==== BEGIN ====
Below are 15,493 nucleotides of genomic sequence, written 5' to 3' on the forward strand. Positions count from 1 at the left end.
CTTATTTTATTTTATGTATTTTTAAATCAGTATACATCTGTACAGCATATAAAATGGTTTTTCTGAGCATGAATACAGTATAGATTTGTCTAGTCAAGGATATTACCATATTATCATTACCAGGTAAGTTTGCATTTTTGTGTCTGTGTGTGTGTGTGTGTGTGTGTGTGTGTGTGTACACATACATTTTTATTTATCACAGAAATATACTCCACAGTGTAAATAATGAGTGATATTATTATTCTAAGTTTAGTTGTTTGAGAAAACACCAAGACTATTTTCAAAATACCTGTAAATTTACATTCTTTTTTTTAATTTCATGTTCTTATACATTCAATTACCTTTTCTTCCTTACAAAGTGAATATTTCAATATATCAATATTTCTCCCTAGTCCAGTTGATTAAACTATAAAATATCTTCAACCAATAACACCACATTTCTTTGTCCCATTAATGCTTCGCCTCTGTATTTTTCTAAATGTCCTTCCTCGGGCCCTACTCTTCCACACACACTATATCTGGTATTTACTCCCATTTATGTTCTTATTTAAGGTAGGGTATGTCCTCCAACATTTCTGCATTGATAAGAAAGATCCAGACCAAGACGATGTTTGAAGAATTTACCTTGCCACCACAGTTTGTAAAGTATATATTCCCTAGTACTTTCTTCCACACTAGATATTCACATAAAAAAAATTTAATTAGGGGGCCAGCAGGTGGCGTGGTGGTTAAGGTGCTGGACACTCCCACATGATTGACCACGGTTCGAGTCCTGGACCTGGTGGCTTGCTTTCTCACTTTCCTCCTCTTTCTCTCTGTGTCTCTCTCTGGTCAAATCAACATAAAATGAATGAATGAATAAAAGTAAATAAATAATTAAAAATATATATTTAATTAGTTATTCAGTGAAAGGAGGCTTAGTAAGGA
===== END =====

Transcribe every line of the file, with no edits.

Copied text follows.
Below are 15,493 nucleotides of genomic sequence, written 5' to 3' on the forward strand. Positions count from 1 at the left end.
CTTATTTTATTTTATGTATTTTTAAATCAGTATACATCTGTACAGCATATAAAATGGTTTTTCTGAGCATGAATACAGTATAGATTTGTCTAGTCAAGGATATTACCATATTATCATTACCAGGTAAGTTTGCATTTTTGTGTCTGTGTGTGTGTGTGTGTGTGTGTGTGTGTGTGTACACATACATTTTTATTTATCACAGAAATATACTCCACAGTGTAAATAATGAGTGATATTATTATTCTAAGTTTAGTTGTTTGAGAAAACACCAAGACTATTTTCAAAATACCTGTAAATTTACATTCTTTTTTTTAATTTCATGTTCTTATACATTCAATTACCTTTTCTTCCTTACAAAGTGAATATTTCAATATATCAATATTTCTCCCTAGTCCAGTTGATTAAACTATAAAATATCTTCAACCAATAACACCACATTTCTTTGTCCCATTAATGCTTCGCCTCTGTATTTTTCTAAATGTCCTTCCTCGGGCCCTACTCTTCCACACACACTATATCTGGTATTTACTCCCATTTATGTTCTTATTTAAGGTAGGGTATGTCCTCCAACATTTCTGCATTGATAAGAAAGATCCAGACCAAGACGATGTTTGAAGAATTTACCTTGCCACCACAGTTTGTAAAGTATATATTCCCTAGTACTTTCTTCCACACTAGATATTCACATAAAAAAAATTTAATTAGGGGGCCAGCAGGTGGCGTGGTGGTTAAGGTGCTGGACACTCCCACATGATTGACCACGGTTCGAGTCCTGGACCTGGTGGCTTGCTTTCTCACTTTCCTCCTCTTTCTCTCTGTGTCTCTCTCTGGTCAAATCAACATAAAATGAATGAATGAATAAAAGTAAATAAATAATTAAAAATATATATTTAATTAGTTATTCAGTGAAAGGAGGCTTAGTAAGGA